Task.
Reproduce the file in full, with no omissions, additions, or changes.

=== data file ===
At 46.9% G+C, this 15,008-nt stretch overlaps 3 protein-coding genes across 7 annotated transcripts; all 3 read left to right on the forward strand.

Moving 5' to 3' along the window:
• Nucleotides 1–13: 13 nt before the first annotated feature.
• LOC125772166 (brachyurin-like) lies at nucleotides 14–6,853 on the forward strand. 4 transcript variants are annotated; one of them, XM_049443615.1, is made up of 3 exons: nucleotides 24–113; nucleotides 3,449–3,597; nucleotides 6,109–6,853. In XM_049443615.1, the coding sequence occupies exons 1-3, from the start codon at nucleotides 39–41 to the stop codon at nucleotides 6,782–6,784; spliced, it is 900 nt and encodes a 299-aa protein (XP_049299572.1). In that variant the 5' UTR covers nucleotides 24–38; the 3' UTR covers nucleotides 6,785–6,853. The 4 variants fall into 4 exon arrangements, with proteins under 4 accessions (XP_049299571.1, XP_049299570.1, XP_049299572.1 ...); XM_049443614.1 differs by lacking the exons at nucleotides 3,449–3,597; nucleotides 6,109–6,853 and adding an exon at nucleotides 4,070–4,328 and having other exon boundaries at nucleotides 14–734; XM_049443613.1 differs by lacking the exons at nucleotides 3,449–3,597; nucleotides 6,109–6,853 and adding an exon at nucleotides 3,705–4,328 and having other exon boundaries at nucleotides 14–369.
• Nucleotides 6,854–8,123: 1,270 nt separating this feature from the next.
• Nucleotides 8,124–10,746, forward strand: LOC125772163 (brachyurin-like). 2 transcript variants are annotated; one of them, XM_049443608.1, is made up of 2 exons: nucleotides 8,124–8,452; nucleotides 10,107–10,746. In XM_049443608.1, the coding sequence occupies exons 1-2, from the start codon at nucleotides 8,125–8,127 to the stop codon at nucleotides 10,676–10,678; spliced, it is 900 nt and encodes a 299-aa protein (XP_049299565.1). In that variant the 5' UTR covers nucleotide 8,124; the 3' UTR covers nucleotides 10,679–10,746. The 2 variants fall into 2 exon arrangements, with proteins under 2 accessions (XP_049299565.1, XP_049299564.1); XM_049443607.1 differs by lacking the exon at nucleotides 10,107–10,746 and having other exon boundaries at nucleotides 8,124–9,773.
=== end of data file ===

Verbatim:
At 46.9% G+C, this 15,008-nt stretch overlaps 3 protein-coding genes across 7 annotated transcripts; all 3 read left to right on the forward strand.

Moving 5' to 3' along the window:
• Nucleotides 1–13: 13 nt before the first annotated feature.
• LOC125772166 (brachyurin-like) lies at nucleotides 14–6,853 on the forward strand. 4 transcript variants are annotated; one of them, XM_049443615.1, is made up of 3 exons: nucleotides 24–113; nucleotides 3,449–3,597; nucleotides 6,109–6,853. In XM_049443615.1, the coding sequence occupies exons 1-3, from the start codon at nucleotides 39–41 to the stop codon at nucleotides 6,782–6,784; spliced, it is 900 nt and encodes a 299-aa protein (XP_049299572.1). In that variant the 5' UTR covers nucleotides 24–38; the 3' UTR covers nucleotides 6,785–6,853. The 4 variants fall into 4 exon arrangements, with proteins under 4 accessions (XP_049299571.1, XP_049299570.1, XP_049299572.1 ...); XM_049443614.1 differs by lacking the exons at nucleotides 3,449–3,597; nucleotides 6,109–6,853 and adding an exon at nucleotides 4,070–4,328 and having other exon boundaries at nucleotides 14–734; XM_049443613.1 differs by lacking the exons at nucleotides 3,449–3,597; nucleotides 6,109–6,853 and adding an exon at nucleotides 3,705–4,328 and having other exon boundaries at nucleotides 14–369.
• Nucleotides 6,854–8,123: 1,270 nt separating this feature from the next.
• Nucleotides 8,124–10,746, forward strand: LOC125772163 (brachyurin-like). 2 transcript variants are annotated; one of them, XM_049443608.1, is made up of 2 exons: nucleotides 8,124–8,452; nucleotides 10,107–10,746. In XM_049443608.1, the coding sequence occupies exons 1-2, from the start codon at nucleotides 8,125–8,127 to the stop codon at nucleotides 10,676–10,678; spliced, it is 900 nt and encodes a 299-aa protein (XP_049299565.1). In that variant the 5' UTR covers nucleotide 8,124; the 3' UTR covers nucleotides 10,679–10,746. The 2 variants fall into 2 exon arrangements, with proteins under 2 accessions (XP_049299565.1, XP_049299564.1); XM_049443607.1 differs by lacking the exon at nucleotides 10,107–10,746 and having other exon boundaries at nucleotides 8,124–9,773.